(3) Start the Rails Application

  rails server

To ensure the rails app is running, go to http://localhost:3000/

On some systems, the http://localhost:3000 address will be broken because WEBrick binds to 0.0.0.0 rather than 127.0.0.1.  To get around this, you can tell the server which address to bind to using the -b flag. ie. “rails server -b 127.0.0.1”

If Rails still does not seem to be working properly, consult the output on the command line to see if there are any errors.

Tutorial: Code4Lib Walkthrough

The Code4Lib walkthrough is a tutorial originally presented at Code4Lib 2012 in Chicago. In addition to walking through the initial hydra head setup, it shows how to create a couple of simple models with a 1-to-many relationship between them, and how to create datastream objects for them. Very helpful for beginners.

Hydra and Rails MVC (Model, View, Controller)

In an MVC framework, the Model defines the attributes and behaviors of your various objects, allowing you to persist those objects and retrieve them. By default, Rails Models uses ActiveRecord to persist & retrieve objects using SQL databases. With Hydra, we use ActiveFedora to connect with Fedora and Solr instead of a SQL database.

Controllers handle requests from clients (ie. HTTP requests from a web browser), loading the necessary information and rendering the appropriate responses (ie. HTML pages returned to the browser). They use your Models to load the information and they use your Views to render the response. In this way, Controllers are like connectors or coordinators — they coordinate the flow of activity in your application when it receives requests.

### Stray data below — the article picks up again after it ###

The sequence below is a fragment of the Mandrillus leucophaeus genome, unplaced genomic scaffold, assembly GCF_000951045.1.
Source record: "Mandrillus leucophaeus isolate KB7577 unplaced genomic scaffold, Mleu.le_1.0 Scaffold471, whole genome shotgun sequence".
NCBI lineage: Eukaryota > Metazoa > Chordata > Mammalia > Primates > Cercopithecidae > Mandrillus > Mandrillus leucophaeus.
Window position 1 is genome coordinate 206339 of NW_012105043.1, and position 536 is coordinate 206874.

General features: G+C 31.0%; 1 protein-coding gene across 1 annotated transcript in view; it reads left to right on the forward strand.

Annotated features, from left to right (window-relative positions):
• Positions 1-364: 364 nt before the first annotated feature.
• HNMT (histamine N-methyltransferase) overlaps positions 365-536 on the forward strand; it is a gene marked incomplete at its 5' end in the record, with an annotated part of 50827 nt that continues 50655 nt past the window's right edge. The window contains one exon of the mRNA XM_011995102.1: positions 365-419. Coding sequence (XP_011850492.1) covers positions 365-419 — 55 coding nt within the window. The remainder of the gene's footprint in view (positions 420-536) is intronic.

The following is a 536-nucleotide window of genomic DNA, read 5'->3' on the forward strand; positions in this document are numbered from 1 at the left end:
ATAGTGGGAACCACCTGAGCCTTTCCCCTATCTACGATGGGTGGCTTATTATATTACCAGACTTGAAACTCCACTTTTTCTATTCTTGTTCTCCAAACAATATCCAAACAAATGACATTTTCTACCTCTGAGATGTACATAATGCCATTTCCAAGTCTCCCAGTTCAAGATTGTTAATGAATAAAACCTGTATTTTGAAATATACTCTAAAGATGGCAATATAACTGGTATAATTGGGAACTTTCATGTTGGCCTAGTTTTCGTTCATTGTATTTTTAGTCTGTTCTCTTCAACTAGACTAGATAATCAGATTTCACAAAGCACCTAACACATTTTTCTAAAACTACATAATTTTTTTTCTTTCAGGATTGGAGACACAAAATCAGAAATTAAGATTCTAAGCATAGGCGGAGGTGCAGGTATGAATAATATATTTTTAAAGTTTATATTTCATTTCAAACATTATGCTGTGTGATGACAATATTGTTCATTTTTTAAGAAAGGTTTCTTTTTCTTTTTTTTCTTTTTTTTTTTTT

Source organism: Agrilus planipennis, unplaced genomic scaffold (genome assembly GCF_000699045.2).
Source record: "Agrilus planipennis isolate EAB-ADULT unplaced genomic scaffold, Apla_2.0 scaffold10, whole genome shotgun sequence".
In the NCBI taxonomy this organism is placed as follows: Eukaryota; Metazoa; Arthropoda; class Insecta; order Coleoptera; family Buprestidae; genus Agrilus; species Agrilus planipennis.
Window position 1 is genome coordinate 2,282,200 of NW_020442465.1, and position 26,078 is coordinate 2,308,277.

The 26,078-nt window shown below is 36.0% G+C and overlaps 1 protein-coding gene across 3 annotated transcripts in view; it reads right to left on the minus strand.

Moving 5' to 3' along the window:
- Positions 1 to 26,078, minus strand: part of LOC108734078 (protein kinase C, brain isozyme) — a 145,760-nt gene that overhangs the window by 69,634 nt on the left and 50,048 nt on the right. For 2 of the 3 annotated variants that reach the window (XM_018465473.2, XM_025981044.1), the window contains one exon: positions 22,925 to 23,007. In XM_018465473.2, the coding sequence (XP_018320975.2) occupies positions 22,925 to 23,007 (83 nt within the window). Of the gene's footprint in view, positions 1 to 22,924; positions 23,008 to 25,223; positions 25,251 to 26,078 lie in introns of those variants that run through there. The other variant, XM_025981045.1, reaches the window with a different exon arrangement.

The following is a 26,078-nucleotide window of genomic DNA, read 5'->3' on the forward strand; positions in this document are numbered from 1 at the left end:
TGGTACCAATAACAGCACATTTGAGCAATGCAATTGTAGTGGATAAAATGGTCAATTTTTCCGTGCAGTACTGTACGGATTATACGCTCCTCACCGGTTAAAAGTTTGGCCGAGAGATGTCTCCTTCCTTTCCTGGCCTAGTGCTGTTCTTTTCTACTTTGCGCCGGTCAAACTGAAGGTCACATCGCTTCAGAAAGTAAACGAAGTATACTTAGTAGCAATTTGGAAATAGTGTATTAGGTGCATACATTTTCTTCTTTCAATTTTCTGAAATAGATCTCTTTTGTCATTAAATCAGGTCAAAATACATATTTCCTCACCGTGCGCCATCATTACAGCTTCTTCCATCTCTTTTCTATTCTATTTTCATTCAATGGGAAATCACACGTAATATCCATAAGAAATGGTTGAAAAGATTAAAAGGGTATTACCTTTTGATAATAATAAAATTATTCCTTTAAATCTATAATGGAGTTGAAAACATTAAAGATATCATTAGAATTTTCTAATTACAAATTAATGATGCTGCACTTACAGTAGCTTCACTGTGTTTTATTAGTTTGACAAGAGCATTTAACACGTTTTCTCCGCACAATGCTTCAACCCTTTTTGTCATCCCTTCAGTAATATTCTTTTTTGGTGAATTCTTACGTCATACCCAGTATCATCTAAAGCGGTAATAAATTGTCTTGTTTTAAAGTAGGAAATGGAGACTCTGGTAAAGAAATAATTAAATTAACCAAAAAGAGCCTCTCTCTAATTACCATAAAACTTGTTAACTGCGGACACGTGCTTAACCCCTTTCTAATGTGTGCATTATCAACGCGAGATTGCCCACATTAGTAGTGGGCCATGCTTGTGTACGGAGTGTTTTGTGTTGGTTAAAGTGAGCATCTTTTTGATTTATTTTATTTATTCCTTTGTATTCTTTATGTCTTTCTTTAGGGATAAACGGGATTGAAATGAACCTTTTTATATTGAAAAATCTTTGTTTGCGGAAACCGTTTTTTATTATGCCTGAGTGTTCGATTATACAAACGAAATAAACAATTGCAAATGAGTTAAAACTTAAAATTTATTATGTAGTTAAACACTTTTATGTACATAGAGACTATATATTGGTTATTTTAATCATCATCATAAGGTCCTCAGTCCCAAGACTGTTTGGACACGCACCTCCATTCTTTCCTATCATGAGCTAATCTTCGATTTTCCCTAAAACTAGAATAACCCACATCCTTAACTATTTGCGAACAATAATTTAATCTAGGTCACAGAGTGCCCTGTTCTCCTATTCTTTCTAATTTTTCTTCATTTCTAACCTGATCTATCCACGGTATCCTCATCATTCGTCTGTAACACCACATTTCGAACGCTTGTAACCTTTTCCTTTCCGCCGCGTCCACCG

Making local changes to your Hydra Application

In order to make it easy to get any new functionality added to the hydra stack while retaining your Hydra application’s localizations, your local hydra application code should be set up to override the upstream Hydra stack code.

Luckily, rails engines has made this easy – the Hydra code is organized so your localizations are kept separate from the core hydra application code.

Moreover, to ensure your localizations won’t be broken by upgrading the Hydra core code, we STRONGLY recommend that you write tests for every local change you make. This will allow you to ensure that upgrading the core code doesn’t break any local changes you have made.

Initial Modifications to Your Own Hydra Application

YOUR Hydra Application – Initial Modifications explains how to make two basic changes to your hydra rails application and how to write the appropriate tests for them. You should review the Initial App Mods document before continuing this tutorial.

Adding a new Content Type

Content Type Example: Journal Article steps through adding the Journal Article content type to a Hydra Application, including all the parts needed in each of the MVC pieces.

Hydra Modeling Conventions

See Hydra Modeling Conventions

For Further Information

See Reference for more links.